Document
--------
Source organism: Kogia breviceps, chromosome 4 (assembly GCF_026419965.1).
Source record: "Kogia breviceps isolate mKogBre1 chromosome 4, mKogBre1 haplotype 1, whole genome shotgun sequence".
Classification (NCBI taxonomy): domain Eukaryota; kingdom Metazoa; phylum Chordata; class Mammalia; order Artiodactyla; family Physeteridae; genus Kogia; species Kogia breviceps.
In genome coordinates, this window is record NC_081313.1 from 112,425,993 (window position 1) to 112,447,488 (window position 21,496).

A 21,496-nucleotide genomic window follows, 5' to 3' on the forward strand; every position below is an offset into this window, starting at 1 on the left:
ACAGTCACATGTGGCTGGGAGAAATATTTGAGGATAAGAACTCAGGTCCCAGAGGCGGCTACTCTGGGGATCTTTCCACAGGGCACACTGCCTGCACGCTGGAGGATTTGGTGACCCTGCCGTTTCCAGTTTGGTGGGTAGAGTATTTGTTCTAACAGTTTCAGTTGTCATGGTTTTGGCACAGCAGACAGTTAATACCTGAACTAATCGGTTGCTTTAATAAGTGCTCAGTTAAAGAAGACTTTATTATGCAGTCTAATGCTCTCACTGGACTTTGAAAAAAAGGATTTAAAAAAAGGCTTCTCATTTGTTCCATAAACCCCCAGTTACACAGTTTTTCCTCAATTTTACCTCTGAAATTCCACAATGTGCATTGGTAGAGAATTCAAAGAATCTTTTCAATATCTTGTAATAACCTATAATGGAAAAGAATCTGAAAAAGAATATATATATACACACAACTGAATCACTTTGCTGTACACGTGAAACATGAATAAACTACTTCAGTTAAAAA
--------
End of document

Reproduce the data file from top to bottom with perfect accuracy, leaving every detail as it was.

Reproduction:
Source organism: Kogia breviceps, chromosome 4 (assembly GCF_026419965.1).
Source record: "Kogia breviceps isolate mKogBre1 chromosome 4, mKogBre1 haplotype 1, whole genome shotgun sequence".
Classification (NCBI taxonomy): domain Eukaryota; kingdom Metazoa; phylum Chordata; class Mammalia; order Artiodactyla; family Physeteridae; genus Kogia; species Kogia breviceps.
In genome coordinates, this window is record NC_081313.1 from 112,425,993 (window position 1) to 112,447,488 (window position 21,496).

A 21,496-nucleotide genomic window follows, 5' to 3' on the forward strand; every position below is an offset into this window, starting at 1 on the left:
ACAGTCACATGTGGCTGGGAGAAATATTTGAGGATAAGAACTCAGGTCCCAGAGGCGGCTACTCTGGGGATCTTTCCACAGGGCACACTGCCTGCACGCTGGAGGATTTGGTGACCCTGCCGTTTCCAGTTTGGTGGGTAGAGTATTTGTTCTAACAGTTTCAGTTGTCATGGTTTTGGCACAGCAGACAGTTAATACCTGAACTAATCGGTTGCTTTAATAAGTGCTCAGTTAAAGAAGACTTTATTATGCAGTCTAATGCTCTCACTGGACTTTGAAAAAAAGGATTTAAAAAAAGGCTTCTCATTTGTTCCATAAACCCCCAGTTACACAGTTTTTCCTCAATTTTACCTCTGAAATTCCACAATGTGCATTGGTAGAGAATTCAAAGAATCTTTTCAATATCTTGTAATAACCTATAATGGAAAAGAATCTGAAAAAGAATATATATATACACACAACTGAATCACTTTGCTGTACACGTGAAACATGAATAAACTACTTCAGTTAAAAA